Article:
RUBBING ELBOWS WITH ROYALTY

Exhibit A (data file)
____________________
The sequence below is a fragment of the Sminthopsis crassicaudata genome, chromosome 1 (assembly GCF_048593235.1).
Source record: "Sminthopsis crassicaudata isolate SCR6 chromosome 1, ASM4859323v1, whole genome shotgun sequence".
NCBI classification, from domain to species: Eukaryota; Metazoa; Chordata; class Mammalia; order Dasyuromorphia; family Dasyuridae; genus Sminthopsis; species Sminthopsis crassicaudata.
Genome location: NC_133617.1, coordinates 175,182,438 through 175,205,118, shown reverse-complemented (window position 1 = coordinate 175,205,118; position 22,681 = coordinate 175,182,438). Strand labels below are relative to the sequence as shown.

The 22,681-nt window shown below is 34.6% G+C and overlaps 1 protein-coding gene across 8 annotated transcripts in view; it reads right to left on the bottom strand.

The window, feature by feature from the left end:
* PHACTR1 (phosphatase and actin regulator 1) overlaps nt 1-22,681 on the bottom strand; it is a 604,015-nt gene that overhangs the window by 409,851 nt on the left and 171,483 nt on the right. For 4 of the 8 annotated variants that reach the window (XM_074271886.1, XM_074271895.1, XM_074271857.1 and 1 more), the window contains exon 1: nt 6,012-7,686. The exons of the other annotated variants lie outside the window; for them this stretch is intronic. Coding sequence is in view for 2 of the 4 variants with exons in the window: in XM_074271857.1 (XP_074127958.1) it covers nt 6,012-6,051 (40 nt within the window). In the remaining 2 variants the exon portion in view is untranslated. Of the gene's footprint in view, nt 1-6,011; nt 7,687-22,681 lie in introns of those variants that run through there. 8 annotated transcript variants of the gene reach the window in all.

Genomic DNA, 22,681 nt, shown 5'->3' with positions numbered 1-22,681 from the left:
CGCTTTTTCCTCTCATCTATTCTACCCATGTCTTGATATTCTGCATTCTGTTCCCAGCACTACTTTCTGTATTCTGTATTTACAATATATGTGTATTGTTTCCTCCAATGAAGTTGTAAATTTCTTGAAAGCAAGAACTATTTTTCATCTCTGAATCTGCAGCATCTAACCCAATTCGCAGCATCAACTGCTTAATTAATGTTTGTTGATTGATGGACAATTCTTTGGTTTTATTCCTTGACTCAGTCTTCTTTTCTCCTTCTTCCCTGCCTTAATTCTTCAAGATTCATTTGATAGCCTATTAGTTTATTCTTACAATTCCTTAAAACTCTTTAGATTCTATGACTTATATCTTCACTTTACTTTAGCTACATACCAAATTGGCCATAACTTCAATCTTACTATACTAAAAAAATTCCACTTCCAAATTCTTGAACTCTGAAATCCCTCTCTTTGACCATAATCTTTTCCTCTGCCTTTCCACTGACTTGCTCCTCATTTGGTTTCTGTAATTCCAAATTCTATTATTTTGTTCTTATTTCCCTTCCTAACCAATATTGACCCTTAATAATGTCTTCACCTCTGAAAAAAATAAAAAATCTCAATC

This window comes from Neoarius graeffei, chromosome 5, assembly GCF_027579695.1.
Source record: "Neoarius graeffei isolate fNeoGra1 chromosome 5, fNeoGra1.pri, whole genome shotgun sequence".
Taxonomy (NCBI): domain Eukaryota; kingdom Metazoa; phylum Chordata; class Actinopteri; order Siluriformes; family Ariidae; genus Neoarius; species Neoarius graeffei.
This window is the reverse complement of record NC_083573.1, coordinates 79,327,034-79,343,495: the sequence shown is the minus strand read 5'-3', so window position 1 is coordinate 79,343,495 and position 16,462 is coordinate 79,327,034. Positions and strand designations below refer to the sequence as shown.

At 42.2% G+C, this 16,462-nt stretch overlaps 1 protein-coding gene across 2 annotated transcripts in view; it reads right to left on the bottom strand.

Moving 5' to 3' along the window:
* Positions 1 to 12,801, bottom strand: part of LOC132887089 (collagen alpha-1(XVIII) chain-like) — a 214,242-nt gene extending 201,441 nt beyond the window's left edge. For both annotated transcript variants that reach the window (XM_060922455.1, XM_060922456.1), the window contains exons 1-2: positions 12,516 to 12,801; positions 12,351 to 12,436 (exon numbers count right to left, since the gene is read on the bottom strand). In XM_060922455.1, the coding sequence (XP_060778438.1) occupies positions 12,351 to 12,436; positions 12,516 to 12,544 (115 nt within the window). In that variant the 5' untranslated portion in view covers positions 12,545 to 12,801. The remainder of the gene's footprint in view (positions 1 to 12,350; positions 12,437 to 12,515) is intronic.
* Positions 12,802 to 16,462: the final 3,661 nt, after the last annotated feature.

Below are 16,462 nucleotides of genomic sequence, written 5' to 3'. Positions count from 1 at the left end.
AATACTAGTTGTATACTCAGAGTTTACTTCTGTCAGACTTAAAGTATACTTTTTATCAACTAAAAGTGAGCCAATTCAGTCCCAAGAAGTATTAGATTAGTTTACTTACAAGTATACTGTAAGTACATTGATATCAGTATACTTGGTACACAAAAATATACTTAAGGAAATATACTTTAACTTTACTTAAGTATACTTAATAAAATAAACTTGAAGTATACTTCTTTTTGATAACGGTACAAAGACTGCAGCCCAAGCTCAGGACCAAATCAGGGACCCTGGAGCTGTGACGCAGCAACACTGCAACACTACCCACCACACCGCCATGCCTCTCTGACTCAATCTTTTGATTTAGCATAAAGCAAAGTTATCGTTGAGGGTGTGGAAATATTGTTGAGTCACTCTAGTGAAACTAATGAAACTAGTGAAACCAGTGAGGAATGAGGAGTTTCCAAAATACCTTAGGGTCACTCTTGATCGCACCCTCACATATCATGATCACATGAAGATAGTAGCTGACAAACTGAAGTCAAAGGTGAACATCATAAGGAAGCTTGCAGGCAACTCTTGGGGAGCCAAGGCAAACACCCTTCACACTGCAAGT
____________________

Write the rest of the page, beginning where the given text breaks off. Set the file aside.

This story relates to when I was on the youth committee of the YMCA in Dalmuir.  I recall that it was 1931 or 32 when the Prince of Wales, who later became King Edward VIII, and then the Duke of Windsor, was doing a tour of the "depressed" areas, and Clydebank and Dalmuir were most certainly depressed.  The Queen Mary, the oceanliner which is now in Long Beach, California, but in 1932, was known to everyone in Clydebank by her job number -- 534 -- had taken shape in the gantry.  But, before she could even get to the launching stage, the government was forced to withdraw the financial backing needed to complete the job, so all work was suspended, thousands of workers were laid off and the town and all the people in it were desperate for some sign of recovery.  This was one of the factors that brought the Prince and his Entourage to Clydebank.  His aide-de-camp that day was Sir Ian Colquhoun, Baronet, of Rossdhu, Loch Lomond.  One of the stops on their itinerary was the YMCA in Dalmuir, and on that day, I was assigned as monitor for the four-table billiard room.  When the Prince appeared, we had a game going on each table.  The secretary of the YMCA had to introduce the committee individually to "His Nibs," so I met him.  He shook my hand and uttered a few banalities about getting jobs, etc.  It was approximately  3 p.m. when they reached Dalmuir, and I rather think they had a nice liquid lunch before they arrived, because they were feeling no pain.  After a few words and a smile, they were off again.  That was my brush with royalty.  I can't say I was much impressed, because at 5 feet, 6 inches, the Prince was not exactly an imposing figure.  He was an honorary colonel in the Coldstream Guards and they  were all over 6 feet. It was said he had a special bearskin hat that had been made 6 inches higher to make him look taller!